We've had a number of people come to this review and knock it as being a waste of space and pointless because we compared an aftermarket GeForce GTX 1070 versus a reference Radeon RX Vega 56. We deleted some of the hate filled comments that were putting us down and went back and grabbed out NVIDIA GeForce GTX 1070 FE cards from the pile and ran some benchmarks on it. So, let's look at the arguments! Noise levels are going to favor an custom boards triple fan cooler versus a reference blower card... Our testing of the GeForce GTX 1070 FE with a blower style fan had it nearly 10dB lower than the Vega 56 reference card. The NVIDIA GeForce GTX 1070 FE easily wins when it comes to blower versus blower performance against the Vega 56. Thermal performance is going to be better on the custom cooled cards... That is 100% true, but on our open air test system in a nicely air conditioned room the difference wasn't massive. The GeForce GTX 1070 FE has the lowest temp at idle since the Gigabyte cards fans don't spin at idle. So, the GTX 1070 FE has higher fan noise at idle, but is 7C cooler. At load there is only a 3C difference, but the Vega 56 is almost 10dB louder. FPS performance is going to be better on the AIB cards... That is true when they are factory overclocked like most are, but you are talking about a 2% difference here. If you want to know how a stock GeForce GTX 1070 FE performs you can mentally just take ~2% off the Gigabtye GeForce GTX 1070 G1 Gaming numbers and that will get you in the ball park. An 88MHz overclock on a GeForce GTX 1070 isn't going to drastically increase performance. Oh and something else to factor in is power is lower on the reference card since it runs at lower clock speeds and has fewer fans. The AMD Radeon RX Vega 56 reference card uses more than 100 Watts than the NVIDIA GeForce GTX 1070 FE 'reference card'. Thanks for the hate, but with either a GeForce GTX 1070 reference card or an aftermarket GTX1070 video card the overall conclusion is pretty much the same.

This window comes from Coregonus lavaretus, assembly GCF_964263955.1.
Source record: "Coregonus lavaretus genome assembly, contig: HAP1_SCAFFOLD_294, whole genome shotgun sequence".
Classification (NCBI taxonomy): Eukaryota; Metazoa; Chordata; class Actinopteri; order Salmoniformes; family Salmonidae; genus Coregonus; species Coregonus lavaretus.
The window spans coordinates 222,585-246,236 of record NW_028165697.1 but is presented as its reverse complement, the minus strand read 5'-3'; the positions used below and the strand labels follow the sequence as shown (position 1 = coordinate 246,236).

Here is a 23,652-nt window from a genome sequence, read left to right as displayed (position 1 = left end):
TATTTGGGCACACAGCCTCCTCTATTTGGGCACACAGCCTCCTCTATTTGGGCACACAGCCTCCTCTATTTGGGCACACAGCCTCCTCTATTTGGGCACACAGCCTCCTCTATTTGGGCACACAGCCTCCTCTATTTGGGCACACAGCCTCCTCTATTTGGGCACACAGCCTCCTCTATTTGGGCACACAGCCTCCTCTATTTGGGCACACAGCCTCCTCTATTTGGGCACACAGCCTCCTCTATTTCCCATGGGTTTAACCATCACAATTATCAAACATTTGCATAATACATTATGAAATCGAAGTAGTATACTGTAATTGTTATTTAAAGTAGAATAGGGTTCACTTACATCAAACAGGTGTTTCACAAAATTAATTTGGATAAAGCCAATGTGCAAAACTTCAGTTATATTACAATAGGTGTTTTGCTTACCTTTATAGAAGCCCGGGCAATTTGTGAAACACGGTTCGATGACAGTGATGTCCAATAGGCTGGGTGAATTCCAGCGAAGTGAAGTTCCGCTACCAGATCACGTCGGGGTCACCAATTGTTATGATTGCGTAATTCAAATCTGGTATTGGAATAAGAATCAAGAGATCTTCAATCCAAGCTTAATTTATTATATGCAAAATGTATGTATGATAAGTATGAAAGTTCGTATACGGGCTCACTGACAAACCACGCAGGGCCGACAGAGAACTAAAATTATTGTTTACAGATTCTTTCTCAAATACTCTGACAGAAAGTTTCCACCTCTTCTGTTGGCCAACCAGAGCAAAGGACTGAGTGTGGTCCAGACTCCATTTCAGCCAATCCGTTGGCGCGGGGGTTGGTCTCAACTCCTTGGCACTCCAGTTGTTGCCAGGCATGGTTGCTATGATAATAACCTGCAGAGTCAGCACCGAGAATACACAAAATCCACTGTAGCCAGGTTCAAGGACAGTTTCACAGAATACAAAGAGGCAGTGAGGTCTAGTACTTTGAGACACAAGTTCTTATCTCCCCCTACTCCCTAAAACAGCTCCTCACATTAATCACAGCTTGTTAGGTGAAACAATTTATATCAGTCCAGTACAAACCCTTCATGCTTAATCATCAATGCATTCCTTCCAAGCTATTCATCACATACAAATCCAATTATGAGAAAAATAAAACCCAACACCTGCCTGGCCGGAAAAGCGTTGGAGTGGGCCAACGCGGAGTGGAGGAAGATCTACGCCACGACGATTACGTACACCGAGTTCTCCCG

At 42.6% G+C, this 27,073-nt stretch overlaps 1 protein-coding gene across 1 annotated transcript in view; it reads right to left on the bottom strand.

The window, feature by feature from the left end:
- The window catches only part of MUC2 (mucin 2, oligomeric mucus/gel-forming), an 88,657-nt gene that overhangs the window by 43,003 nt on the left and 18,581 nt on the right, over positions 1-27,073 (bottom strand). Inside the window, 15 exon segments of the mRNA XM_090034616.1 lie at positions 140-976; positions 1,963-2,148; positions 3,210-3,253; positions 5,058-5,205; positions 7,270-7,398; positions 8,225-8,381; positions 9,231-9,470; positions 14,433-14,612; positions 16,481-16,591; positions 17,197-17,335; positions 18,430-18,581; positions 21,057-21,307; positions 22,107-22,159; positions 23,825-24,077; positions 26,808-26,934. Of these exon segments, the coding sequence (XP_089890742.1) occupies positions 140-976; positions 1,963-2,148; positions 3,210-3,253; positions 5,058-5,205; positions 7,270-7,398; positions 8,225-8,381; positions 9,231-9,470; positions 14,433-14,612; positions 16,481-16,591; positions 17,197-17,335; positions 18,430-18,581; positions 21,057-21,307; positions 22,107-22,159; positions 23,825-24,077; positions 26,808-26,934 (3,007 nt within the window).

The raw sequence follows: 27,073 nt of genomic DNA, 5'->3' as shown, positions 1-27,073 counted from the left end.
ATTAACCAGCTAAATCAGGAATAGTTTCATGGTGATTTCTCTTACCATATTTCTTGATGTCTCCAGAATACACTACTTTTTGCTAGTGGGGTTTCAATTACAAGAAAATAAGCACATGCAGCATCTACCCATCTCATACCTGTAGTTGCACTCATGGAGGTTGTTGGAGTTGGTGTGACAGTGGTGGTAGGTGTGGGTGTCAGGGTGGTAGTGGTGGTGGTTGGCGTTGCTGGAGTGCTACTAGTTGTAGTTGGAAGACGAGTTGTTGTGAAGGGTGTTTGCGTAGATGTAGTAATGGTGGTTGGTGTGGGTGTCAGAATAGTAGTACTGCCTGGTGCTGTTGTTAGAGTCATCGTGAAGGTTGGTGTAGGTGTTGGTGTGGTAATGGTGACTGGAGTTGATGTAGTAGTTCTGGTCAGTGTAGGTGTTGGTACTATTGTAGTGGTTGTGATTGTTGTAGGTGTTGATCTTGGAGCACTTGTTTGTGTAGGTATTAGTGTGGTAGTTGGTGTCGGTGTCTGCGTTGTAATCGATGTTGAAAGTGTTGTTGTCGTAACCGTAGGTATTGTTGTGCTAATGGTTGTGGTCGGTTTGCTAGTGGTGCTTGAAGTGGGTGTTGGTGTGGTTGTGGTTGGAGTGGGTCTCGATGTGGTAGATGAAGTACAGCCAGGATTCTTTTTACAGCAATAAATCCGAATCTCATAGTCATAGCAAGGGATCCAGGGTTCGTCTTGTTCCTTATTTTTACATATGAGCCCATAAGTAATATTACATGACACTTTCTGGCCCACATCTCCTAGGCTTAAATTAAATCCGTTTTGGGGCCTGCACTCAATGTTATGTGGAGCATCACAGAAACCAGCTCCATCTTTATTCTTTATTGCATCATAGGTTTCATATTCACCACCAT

Final Thoughts and Conclusions